Within five years the CBA had established the direction of its programme and key roles to provide a forum and act as a facilitator for opinion, ideas and policy development in British archaeology, connecting government, the media, and the public. Today the Council for British Archaeology (CBA) is a charity committed to making archaeology accessible to anyone interested in exploring the stories of people and place. As the voice of archaeology in the UK, we bring together community groups, commercial units, academics and heritage organisations to create and share opportunities to participate, discover and be inspired by archaeology. 

Supporting a common and shared approach 

The AIA promotes archaeological inquiry and public understanding of the material record of the human past to foster an appreciation of diverse cultures and our shared humanity. The AIA supports archaeologists, their research and its dissemination, and the ethical practice of archaeology. The AIA educates people of all ages about the significance of archaeological discovery and advocates for the preservation of the world’s archaeological heritage.

The CBA provides opportunities for people to participate in archaeology through the annual Festival of Archaeology and Young Archaeologists’ Clubs, delivers the Archaeological Achievement Awards and a range of other events and activities throughout the year. Through our Listed Buildings Casework team and advocacy work, we fulfil our statutory role to speak up for the historic environment, while our youth engagement team ensures 16-25-year-olds have opportunities to develop skills and leadership tools. By supporting our affiliate members and CBA groups with guidance, networking, promotion and training opportunities we help ensure that anyone can access archaeology in their local area.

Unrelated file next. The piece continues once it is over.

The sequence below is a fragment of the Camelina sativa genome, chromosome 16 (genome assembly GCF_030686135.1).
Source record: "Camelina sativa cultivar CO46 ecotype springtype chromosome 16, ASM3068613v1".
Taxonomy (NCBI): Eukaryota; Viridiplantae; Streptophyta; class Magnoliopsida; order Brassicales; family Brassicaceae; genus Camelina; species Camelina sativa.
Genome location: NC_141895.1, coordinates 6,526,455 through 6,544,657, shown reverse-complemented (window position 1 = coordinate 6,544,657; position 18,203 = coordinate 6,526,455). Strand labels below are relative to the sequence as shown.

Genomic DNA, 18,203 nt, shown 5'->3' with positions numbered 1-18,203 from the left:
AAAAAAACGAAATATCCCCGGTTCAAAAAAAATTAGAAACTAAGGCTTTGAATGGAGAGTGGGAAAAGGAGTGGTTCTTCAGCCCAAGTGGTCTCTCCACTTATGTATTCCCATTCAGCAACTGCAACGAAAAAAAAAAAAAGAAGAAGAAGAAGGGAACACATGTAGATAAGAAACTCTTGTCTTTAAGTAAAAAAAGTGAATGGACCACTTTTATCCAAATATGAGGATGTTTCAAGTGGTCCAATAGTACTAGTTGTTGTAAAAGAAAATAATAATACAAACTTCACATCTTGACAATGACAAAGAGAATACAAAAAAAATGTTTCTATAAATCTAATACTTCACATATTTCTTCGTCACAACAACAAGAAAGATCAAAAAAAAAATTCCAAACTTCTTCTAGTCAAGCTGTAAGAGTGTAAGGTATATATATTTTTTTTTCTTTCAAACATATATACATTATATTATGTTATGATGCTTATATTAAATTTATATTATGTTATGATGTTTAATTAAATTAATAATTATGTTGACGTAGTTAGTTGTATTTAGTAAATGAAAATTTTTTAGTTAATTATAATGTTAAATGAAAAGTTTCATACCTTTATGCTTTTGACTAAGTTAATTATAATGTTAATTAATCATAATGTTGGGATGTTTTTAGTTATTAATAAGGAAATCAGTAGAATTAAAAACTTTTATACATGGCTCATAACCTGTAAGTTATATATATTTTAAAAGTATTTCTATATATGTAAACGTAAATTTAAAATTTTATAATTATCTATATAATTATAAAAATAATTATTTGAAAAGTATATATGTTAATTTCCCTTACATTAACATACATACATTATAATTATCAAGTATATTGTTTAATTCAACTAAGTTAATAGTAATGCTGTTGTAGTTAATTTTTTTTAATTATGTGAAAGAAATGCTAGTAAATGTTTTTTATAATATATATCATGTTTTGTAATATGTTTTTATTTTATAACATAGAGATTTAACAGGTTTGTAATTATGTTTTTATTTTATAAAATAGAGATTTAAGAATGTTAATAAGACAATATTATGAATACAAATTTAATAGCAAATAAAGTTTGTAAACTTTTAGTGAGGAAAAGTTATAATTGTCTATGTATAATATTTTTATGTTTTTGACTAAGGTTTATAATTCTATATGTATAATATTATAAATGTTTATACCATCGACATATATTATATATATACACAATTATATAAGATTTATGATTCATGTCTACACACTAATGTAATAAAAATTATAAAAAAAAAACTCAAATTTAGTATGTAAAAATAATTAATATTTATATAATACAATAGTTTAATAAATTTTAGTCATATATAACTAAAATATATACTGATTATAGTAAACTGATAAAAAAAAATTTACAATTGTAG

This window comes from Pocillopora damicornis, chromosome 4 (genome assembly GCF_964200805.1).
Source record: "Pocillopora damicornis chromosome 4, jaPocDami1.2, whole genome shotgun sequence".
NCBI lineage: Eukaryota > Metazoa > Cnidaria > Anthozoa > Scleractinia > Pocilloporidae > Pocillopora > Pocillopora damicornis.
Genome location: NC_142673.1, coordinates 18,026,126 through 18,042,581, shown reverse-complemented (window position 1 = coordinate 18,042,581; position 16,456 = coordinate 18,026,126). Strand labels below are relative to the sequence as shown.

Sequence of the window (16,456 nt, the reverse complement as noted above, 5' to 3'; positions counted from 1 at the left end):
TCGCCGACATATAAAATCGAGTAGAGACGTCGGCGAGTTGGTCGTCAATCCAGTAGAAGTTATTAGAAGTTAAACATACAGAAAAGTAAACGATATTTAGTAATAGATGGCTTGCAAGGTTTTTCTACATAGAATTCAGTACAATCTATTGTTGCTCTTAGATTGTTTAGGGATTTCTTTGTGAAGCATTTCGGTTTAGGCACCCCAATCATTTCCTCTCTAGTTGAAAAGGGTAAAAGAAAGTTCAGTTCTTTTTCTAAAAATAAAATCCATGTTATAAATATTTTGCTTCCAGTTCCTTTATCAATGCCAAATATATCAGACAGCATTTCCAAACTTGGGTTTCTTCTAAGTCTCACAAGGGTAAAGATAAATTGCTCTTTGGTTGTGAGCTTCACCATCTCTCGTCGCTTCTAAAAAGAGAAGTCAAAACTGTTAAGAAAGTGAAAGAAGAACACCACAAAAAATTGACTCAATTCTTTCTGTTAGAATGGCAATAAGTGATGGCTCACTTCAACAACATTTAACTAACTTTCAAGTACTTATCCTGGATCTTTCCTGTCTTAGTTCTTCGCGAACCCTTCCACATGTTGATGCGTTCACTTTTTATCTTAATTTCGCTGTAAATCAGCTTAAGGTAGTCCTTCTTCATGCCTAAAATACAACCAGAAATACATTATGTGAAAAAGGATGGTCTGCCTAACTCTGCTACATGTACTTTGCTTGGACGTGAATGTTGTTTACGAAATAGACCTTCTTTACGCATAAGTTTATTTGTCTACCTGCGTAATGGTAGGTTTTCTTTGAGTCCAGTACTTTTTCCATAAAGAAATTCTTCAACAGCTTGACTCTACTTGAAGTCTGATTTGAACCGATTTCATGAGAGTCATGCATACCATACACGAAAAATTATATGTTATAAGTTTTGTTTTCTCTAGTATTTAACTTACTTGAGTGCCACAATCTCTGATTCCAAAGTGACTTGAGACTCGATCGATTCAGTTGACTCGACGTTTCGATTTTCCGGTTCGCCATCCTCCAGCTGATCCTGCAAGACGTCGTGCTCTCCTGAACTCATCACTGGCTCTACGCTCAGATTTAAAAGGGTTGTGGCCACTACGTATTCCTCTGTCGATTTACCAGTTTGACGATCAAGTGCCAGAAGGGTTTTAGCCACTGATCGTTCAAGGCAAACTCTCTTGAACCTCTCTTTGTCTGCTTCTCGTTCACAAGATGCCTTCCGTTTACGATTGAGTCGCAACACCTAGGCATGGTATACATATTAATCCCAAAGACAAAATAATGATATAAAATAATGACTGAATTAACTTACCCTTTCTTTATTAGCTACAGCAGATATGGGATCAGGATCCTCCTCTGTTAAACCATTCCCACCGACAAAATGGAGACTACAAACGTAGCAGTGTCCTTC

It is through these shared values and approaches that the AIA and CBA hope to support, promote and share our work without collective members, partners and wider audiences. 

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Over the last year staff at the CBA and AIA have been regularly meeting to share experiences particularly around the changes that the global pandemic has brought to our engagement work. Increased digital delivery has created new opportunities for us to collaborate. Earlier this year the CBA contributed to the AIA’s Annual Meeting which was held online for the first time enabling CBA audiences to attend. In October the CBA will also be participating in International Archaeology Day which is coordinated by the AIA and celebrates the contribution archaeology makes to society. 

Looking forward we hope to continue to develop our collaborative relationship and build on our shared goals to develop new opportunities for participation in archaeology and to enable us to better support the work of voluntary archaeology groups on both sides of the Atlantic. 

Authors

Neil Redfern

Neil Redfern

Neil is the Executive Director at the Council for British Archaeology.